The Sony, as stated above, looks great. The aerial tucks neatly away, and gives added boost when pulled out for areas hard to receive decent signal, more on this later. Buttons are visibly marked with what they do, and the silvery-chromey finish looks superb. The back sports the mains, digital-out and line-in/line-out connections, while the side conceals a headphone jack. On top, every feature you could think of is easily accessible; almost everything has its own button. Power, volume, sleep, standby timer (alarm setting, bizarrely named), Mega Bass – the list goes on. In the centre of the unit is a double line blue LCD screen. Here information about the station is displayed, by default the name of the station and the “tagline” that goes with it. DAB allows for further information to be displayed about the station, current presenter, current song, phone/txt numbers etc. Other displays include signal strength, frequency, label, genre to name a few. It’s a shame there is no way to activate the backlight while the radio is off to see the time. I originally wanted a basic alarm clock with possibly a radio function; it appears I bought a radio with a basic alarm function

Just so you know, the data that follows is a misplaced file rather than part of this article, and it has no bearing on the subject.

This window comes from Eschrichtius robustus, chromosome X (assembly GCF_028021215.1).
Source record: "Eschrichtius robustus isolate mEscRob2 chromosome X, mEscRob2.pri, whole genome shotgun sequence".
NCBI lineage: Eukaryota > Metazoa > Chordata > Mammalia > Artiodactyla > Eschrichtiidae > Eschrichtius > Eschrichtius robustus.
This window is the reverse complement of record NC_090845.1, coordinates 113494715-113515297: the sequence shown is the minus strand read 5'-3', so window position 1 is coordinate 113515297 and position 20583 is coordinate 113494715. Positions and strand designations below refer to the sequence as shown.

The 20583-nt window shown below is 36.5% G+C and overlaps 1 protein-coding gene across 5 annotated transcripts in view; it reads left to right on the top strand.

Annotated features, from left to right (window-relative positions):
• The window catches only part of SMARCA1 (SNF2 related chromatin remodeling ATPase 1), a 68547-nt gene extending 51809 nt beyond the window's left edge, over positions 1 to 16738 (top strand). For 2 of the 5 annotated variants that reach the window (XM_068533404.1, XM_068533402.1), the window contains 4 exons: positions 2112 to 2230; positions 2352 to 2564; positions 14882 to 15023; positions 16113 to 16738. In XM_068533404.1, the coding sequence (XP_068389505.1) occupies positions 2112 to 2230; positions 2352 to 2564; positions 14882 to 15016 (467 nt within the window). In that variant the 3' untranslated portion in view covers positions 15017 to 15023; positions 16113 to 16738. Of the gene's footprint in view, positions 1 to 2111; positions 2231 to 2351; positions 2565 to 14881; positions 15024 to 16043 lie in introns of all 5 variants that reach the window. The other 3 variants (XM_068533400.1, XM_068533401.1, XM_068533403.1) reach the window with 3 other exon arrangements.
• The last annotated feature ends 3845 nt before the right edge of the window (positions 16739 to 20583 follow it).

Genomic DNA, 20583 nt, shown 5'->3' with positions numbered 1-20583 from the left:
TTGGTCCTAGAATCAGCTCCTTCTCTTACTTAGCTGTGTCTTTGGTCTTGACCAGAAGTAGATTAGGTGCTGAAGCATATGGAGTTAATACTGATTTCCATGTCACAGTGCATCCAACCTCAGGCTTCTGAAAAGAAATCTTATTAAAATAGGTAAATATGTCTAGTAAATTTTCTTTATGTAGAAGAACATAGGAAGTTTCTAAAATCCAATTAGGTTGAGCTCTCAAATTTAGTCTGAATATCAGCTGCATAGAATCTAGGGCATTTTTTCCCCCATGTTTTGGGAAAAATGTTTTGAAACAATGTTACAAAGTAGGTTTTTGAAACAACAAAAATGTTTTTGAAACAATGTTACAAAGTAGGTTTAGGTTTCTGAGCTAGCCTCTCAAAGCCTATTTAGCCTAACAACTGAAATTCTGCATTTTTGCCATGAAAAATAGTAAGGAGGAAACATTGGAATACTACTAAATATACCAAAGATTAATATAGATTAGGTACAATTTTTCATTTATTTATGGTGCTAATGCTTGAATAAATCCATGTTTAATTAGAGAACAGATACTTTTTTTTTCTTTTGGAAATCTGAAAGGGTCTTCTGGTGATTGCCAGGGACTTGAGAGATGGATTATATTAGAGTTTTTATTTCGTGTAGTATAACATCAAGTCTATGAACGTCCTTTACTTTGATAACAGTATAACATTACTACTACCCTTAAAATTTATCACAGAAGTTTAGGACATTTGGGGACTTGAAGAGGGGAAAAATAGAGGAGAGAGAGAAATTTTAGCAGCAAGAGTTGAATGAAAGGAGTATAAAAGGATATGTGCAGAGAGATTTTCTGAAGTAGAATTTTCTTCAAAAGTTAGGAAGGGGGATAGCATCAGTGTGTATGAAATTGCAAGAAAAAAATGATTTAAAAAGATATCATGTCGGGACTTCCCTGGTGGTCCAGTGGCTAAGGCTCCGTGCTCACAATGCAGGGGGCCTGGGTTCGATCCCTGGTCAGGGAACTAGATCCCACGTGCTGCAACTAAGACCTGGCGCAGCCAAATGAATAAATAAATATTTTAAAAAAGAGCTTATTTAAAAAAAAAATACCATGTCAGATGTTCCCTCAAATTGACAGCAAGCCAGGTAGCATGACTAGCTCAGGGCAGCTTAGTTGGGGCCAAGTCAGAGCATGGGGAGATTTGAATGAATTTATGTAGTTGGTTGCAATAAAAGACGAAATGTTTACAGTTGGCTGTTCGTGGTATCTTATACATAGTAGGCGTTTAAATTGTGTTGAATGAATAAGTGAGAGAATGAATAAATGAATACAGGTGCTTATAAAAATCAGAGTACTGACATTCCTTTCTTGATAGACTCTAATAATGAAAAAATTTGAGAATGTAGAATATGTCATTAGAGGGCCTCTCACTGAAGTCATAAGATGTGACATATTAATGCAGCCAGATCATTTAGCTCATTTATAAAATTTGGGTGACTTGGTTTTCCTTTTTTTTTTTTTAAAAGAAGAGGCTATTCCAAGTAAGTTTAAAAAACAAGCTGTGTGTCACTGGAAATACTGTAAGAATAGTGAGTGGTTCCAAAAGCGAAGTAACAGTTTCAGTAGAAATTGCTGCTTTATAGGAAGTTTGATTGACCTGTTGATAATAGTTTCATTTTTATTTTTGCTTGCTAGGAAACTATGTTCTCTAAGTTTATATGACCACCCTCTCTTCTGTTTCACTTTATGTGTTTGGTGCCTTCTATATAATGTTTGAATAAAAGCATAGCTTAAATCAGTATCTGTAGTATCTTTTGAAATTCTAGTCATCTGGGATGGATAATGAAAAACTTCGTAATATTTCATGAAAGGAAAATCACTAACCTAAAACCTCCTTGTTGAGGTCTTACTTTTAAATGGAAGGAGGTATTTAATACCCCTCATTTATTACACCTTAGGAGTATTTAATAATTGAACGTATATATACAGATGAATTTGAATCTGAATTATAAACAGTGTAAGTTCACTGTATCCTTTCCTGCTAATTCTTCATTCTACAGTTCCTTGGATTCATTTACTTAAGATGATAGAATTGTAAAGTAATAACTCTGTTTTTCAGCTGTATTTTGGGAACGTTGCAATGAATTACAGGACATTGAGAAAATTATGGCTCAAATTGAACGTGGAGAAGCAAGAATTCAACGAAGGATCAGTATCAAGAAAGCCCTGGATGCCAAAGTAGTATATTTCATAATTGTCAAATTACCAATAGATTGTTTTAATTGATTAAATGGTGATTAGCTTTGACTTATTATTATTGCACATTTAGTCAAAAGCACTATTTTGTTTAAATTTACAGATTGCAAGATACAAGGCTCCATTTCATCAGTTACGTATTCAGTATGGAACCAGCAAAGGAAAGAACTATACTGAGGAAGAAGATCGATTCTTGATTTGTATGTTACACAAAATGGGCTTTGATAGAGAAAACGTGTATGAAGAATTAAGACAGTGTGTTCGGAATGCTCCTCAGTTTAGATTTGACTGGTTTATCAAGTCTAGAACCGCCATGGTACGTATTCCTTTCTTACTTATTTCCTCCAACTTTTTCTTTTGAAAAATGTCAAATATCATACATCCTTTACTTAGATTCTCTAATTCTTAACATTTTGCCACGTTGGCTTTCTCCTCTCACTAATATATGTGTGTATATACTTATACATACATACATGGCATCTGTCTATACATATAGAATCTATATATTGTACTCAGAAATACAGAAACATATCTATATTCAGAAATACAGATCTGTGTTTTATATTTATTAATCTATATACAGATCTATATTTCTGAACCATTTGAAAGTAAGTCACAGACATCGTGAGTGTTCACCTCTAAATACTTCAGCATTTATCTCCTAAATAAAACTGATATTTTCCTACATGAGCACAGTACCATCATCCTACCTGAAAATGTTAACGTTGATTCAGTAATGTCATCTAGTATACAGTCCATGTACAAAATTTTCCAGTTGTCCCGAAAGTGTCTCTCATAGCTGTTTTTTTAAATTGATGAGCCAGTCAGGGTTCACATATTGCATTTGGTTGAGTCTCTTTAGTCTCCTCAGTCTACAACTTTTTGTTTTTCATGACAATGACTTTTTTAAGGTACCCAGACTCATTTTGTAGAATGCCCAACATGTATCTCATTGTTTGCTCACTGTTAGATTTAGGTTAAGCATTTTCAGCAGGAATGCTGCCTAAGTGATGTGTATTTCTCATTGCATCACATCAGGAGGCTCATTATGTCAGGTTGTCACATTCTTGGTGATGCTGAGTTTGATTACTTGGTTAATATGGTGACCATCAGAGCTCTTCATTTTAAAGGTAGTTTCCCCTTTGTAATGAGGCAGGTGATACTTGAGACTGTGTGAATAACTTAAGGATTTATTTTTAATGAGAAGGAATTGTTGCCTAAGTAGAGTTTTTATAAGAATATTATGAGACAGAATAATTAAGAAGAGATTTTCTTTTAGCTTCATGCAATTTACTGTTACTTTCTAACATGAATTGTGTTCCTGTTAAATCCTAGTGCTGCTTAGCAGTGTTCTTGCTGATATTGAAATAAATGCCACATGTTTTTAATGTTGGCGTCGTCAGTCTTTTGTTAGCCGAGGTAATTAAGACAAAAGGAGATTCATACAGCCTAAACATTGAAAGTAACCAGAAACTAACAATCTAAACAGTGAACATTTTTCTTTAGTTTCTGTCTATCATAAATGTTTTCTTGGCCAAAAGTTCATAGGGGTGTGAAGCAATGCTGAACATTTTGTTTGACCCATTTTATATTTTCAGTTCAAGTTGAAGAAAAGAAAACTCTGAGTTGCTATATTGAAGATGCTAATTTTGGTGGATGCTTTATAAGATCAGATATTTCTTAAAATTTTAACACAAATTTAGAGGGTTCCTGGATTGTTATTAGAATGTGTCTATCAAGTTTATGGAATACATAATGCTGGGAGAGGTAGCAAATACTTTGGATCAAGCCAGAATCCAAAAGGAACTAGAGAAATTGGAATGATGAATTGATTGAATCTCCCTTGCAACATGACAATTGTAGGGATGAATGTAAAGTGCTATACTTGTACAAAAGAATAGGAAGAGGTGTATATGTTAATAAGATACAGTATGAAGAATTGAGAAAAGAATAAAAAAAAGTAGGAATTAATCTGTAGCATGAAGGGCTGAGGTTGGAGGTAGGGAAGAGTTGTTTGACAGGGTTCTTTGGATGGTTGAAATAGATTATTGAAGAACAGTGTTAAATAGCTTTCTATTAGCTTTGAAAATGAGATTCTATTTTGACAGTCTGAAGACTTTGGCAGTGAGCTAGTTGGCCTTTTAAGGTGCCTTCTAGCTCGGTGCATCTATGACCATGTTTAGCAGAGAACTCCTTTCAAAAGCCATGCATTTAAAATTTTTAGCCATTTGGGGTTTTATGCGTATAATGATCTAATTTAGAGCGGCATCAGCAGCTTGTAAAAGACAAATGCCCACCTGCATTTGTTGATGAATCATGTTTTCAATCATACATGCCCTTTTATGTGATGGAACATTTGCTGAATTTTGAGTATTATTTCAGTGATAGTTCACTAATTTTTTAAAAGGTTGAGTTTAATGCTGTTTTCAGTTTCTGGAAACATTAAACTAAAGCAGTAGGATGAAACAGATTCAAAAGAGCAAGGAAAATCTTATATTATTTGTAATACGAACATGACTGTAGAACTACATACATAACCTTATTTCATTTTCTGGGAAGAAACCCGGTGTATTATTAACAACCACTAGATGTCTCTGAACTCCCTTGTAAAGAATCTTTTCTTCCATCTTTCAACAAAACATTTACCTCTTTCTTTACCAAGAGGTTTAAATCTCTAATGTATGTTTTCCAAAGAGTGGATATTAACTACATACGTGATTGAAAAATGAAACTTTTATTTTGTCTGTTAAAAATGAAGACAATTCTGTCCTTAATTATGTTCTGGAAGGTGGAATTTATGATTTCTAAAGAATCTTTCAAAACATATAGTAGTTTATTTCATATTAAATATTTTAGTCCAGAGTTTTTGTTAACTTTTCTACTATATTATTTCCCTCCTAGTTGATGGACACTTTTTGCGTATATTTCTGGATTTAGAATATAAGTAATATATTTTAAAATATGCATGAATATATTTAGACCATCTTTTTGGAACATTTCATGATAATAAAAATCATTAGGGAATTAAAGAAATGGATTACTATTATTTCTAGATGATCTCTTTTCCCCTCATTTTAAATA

Two words could some this section up, a breeze. From getting it out of the box to enjoying DAB crystal clear music took about 5 minutes. The XDR-S1 asks you to auto-tune it as soon as you first turn it on, which is handy. A few minutes later it had found all stations, and after inspecting further in the net – every station I could receive in my area . The internal memory is a bit crap though, lasting around 5mins on average before you loose you’re presets and time etc. However I don’t intend to start moving it around, nor do I care for another 3 minute scan to get my channels. Each preset button is so simple to configure I took a guess at how to do it and it worked. Find you’re station; hold down desired button, it beeps. Done. Setting the clock is done automatically, taking information from RDS sent from stations. Only the least accessed options do not have their own buttons designated to the, such as contrast for the LCD. The Sony scores big points from me in this area.